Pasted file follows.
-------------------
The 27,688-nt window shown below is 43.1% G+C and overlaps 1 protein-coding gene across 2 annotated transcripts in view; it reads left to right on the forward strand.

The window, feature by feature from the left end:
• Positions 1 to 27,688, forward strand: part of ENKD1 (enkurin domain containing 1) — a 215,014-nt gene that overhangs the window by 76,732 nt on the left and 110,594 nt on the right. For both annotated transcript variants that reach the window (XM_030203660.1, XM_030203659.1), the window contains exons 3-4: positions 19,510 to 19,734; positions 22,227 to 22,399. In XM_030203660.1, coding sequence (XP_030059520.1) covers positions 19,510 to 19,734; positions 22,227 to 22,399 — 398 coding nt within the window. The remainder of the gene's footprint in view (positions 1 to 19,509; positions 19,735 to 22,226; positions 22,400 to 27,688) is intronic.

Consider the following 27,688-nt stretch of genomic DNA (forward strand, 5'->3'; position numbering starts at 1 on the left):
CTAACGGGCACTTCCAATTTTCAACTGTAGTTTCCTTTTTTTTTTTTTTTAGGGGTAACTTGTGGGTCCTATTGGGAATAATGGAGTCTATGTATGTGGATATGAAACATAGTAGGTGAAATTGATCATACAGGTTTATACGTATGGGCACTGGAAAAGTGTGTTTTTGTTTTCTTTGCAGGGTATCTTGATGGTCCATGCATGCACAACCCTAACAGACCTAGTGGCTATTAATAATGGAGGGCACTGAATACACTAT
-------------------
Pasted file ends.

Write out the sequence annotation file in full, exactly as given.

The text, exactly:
The 27,688-nt window shown below is 43.1% G+C and overlaps 1 protein-coding gene across 2 annotated transcripts in view; it reads left to right on the forward strand.

The window, feature by feature from the left end:
• Positions 1 to 27,688, forward strand: part of ENKD1 (enkurin domain containing 1) — a 215,014-nt gene that overhangs the window by 76,732 nt on the left and 110,594 nt on the right. For both annotated transcript variants that reach the window (XM_030203660.1, XM_030203659.1), the window contains exons 3-4: positions 19,510 to 19,734; positions 22,227 to 22,399. In XM_030203660.1, coding sequence (XP_030059520.1) covers positions 19,510 to 19,734; positions 22,227 to 22,399 — 398 coding nt within the window. The remainder of the gene's footprint in view (positions 1 to 19,509; positions 19,735 to 22,226; positions 22,400 to 27,688) is intronic.

Consider the following 27,688-nt stretch of genomic DNA (forward strand, 5'->3'; position numbering starts at 1 on the left):
CTAACGGGCACTTCCAATTTTCAACTGTAGTTTCCTTTTTTTTTTTTTTTAGGGGTAACTTGTGGGTCCTATTGGGAATAATGGAGTCTATGTATGTGGATATGAAACATAGTAGGTGAAATTGATCATACAGGTTTATACGTATGGGCACTGGAAAAGTGTGTTTTTGTTTTCTTTGCAGGGTATCTTGATGGTCCATGCATGCACAACCCTAACAGACCTAGTGGCTATTAATAATGGAGGGCACTGAATACACTAT